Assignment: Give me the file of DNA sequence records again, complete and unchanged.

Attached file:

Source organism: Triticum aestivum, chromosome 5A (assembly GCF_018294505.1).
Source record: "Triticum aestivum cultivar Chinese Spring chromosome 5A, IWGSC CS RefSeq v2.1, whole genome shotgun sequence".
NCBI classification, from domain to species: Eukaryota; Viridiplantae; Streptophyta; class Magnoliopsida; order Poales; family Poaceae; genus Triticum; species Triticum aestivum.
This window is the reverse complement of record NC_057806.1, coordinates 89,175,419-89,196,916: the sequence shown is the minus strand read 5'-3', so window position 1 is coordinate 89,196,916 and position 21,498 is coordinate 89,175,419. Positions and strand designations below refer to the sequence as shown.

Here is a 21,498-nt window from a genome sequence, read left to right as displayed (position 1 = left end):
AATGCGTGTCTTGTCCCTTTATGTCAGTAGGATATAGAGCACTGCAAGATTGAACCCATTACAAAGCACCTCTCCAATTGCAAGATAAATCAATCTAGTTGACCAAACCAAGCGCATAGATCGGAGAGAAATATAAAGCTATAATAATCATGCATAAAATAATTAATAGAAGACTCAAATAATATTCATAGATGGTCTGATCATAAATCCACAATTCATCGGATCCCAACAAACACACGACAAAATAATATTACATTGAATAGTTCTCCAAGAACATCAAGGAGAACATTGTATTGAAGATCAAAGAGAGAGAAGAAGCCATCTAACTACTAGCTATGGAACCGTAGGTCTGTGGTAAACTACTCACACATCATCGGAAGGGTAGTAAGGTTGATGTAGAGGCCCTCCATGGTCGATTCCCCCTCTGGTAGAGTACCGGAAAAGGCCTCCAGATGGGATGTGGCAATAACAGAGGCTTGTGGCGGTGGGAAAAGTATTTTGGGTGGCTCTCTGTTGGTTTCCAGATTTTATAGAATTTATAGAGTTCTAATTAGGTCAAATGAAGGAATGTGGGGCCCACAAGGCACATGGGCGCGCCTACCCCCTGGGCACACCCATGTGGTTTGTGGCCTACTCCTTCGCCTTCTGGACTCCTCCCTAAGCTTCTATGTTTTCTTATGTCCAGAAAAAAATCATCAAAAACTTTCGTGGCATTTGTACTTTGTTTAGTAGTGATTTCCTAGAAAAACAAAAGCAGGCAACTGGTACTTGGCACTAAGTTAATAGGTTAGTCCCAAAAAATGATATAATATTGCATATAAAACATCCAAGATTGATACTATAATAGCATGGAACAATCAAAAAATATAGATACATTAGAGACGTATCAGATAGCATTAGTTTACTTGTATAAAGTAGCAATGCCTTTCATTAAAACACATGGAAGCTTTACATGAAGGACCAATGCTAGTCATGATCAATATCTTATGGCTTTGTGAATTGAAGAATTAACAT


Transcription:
Source organism: Triticum aestivum, chromosome 5A (assembly GCF_018294505.1).
Source record: "Triticum aestivum cultivar Chinese Spring chromosome 5A, IWGSC CS RefSeq v2.1, whole genome shotgun sequence".
NCBI classification, from domain to species: Eukaryota; Viridiplantae; Streptophyta; class Magnoliopsida; order Poales; family Poaceae; genus Triticum; species Triticum aestivum.
This window is the reverse complement of record NC_057806.1, coordinates 89,175,419-89,196,916: the sequence shown is the minus strand read 5'-3', so window position 1 is coordinate 89,196,916 and position 21,498 is coordinate 89,175,419. Positions and strand designations below refer to the sequence as shown.

Here is a 21,498-nt window from a genome sequence, read left to right as displayed (position 1 = left end):
AATGCGTGTCTTGTCCCTTTATGTCAGTAGGATATAGAGCACTGCAAGATTGAACCCATTACAAAGCACCTCTCCAATTGCAAGATAAATCAATCTAGTTGACCAAACCAAGCGCATAGATCGGAGAGAAATATAAAGCTATAATAATCATGCATAAAATAATTAATAGAAGACTCAAATAATATTCATAGATGGTCTGATCATAAATCCACAATTCATCGGATCCCAACAAACACACGACAAAATAATATTACATTGAATAGTTCTCCAAGAACATCAAGGAGAACATTGTATTGAAGATCAAAGAGAGAGAAGAAGCCATCTAACTACTAGCTATGGAACCGTAGGTCTGTGGTAAACTACTCACACATCATCGGAAGGGTAGTAAGGTTGATGTAGAGGCCCTCCATGGTCGATTCCCCCTCTGGTAGAGTACCGGAAAAGGCCTCCAGATGGGATGTGGCAATAACAGAGGCTTGTGGCGGTGGGAAAAGTATTTTGGGTGGCTCTCTGTTGGTTTCCAGATTTTATAGAATTTATAGAGTTCTAATTAGGTCAAATGAAGGAATGTGGGGCCCACAAGGCACATGGGCGCGCCTACCCCCTGGGCACACCCATGTGGTTTGTGGCCTACTCCTTCGCCTTCTGGACTCCTCCCTAAGCTTCTATGTTTTCTTATGTCCAGAAAAAAATCATCAAAAACTTTCGTGGCATTTGTACTTTGTTTAGTAGTGATTTCCTAGAAAAACAAAAGCAGGCAACTGGTACTTGGCACTAAGTTAATAGGTTAGTCCCAAAAAATGATATAATATTGCATATAAAACATCCAAGATTGATACTATAATAGCATGGAACAATCAAAAAATATAGATACATTAGAGACGTATCAGATAGCATTAGTTTACTTGTATAAAGTAGCAATGCCTTTCATTAAAACACATGGAAGCTTTACATGAAGGACCAATGCTAGTCATGATCAATATCTTATGGCTTTGTGAATTGAAGAATTAACAT